Saaret Yoseph is a writer and Assistant Editor at TheRoot.com. She manages and blogs for \"Their Eyes Were Watching …\"
A pioneer of the age of rage, '80s talk-show firebrand Morton Downey Jr. frequently told guests to "zip it" or "go to hell."
Conservative commentator and columnist Pat Buchanan is a regular guest on MSNBC where his lofty scolding is appreciated.
Radio personality Don Imus may not be a TV regular, but his controversial comments have elevated his profile while lowering his favorability. See: "Nappy-headed hoes."
Sean Hannity has built a career on conservatism and rage, penning two best-selling books and hosting shows on radio and television on which liberal-bashing is a favorite pastime.
CNN anchor Lou Dobbs has a knack for addressing issues. Arguing against immigration, Dobbs staked his claim on the issue by simply labeling supporters as "jackasses."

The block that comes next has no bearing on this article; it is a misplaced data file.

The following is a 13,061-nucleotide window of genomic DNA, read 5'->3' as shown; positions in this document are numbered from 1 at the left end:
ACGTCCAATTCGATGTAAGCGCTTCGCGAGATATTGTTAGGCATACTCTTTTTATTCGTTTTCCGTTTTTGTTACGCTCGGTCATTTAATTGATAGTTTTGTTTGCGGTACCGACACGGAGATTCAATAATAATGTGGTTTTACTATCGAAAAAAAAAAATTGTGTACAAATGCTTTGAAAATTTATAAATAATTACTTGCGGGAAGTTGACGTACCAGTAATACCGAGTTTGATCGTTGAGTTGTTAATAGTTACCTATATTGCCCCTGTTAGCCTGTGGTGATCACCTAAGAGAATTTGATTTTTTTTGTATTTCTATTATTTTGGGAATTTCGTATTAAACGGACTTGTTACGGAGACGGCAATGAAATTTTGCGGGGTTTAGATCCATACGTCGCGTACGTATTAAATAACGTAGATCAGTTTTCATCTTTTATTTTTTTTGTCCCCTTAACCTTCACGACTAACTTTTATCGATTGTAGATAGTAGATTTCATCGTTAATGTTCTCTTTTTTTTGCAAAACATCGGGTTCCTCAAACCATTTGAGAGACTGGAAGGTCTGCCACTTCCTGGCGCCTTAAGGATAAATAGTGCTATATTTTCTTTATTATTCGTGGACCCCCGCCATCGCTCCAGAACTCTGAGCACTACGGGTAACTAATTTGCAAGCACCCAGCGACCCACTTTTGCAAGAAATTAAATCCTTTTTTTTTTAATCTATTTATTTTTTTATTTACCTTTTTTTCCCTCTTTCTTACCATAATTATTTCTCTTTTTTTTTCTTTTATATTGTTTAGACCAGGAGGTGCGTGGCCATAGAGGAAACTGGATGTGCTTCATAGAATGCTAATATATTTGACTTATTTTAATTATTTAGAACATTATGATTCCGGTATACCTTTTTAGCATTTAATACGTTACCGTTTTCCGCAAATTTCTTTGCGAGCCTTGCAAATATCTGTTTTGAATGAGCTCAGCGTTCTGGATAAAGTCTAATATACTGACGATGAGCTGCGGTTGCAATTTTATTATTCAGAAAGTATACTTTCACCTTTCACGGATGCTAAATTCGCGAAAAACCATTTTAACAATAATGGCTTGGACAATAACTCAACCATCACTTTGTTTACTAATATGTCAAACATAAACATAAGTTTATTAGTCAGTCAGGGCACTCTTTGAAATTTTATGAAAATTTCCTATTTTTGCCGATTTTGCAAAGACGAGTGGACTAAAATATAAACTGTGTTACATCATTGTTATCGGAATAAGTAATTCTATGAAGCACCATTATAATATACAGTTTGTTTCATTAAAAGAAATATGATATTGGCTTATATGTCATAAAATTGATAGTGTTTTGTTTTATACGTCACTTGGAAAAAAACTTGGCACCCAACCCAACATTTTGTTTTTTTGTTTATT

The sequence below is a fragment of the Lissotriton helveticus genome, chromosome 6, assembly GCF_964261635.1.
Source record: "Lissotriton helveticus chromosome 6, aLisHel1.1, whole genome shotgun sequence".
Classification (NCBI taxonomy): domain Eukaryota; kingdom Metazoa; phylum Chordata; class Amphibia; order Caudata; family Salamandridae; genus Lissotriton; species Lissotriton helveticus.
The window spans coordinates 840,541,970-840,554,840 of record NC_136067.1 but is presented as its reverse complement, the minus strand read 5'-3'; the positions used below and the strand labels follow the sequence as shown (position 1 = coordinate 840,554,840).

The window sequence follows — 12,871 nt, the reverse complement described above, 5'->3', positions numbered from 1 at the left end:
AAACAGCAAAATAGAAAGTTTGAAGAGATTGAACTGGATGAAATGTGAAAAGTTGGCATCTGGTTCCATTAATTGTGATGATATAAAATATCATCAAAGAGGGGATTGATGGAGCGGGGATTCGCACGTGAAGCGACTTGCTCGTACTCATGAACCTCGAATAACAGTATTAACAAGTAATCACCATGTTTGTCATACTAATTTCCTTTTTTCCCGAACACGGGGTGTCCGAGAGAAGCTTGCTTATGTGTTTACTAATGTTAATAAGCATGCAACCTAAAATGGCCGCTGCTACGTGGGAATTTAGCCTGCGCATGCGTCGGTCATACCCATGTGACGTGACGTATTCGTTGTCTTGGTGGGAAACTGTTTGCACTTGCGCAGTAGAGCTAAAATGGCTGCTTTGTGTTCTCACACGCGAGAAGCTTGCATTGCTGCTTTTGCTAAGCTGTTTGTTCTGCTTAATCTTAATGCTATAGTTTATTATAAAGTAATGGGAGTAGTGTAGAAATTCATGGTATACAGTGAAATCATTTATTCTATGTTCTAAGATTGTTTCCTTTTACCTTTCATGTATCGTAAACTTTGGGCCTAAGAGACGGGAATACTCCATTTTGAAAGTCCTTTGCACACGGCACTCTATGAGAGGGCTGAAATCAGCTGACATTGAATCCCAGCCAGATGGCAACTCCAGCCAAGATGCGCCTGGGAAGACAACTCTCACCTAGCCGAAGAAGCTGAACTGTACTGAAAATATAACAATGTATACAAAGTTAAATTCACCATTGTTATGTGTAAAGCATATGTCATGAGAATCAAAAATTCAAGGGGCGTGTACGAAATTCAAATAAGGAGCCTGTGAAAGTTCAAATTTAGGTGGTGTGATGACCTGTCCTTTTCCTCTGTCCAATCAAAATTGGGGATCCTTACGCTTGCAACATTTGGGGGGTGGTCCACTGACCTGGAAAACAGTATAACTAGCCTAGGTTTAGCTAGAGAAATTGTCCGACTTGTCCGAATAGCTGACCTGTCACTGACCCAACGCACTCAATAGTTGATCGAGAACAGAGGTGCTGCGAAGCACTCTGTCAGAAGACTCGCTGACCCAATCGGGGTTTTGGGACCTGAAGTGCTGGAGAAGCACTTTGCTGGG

Fellow CNN personality Jack Cafferty employs a Lou Dobbs-style of explanation. Imports from China, for example, are all just "junk."
Hardball host Chris Matthews stirs controversy on his daily show by yelling at guests to provide analysis on issues and mocking their responses when given.
Political pundit Ed Schultz shares his views on his syndicated radio show and MSNBC program The Ed Schultz Show where "gun-totin'" and "straight talk" are prized.
The self-proclaimed libertarian dishes it out on his syndicated talk-radio show The Glenn Beck Program and a self-titled show on FOX. Plenty of airtime for anger.
His show, Countdown with Keith Olbermann, gave him plenty of opportunities to identify Bush and other conservatives as "The Worst Person in the World."
The radio personality and de facto pundit's latest gaffe occurred when he went toe-to-toe with the chairman of the Republican National Committee, Michael Steele. Steele won the battle, but Limbaugh put up such a fuss that Steele apologized to his fellow conservative.
The king of curmudgeonly commentary gets to bark at people and denounce rap music on his FOX show, The O'Reilly Factor.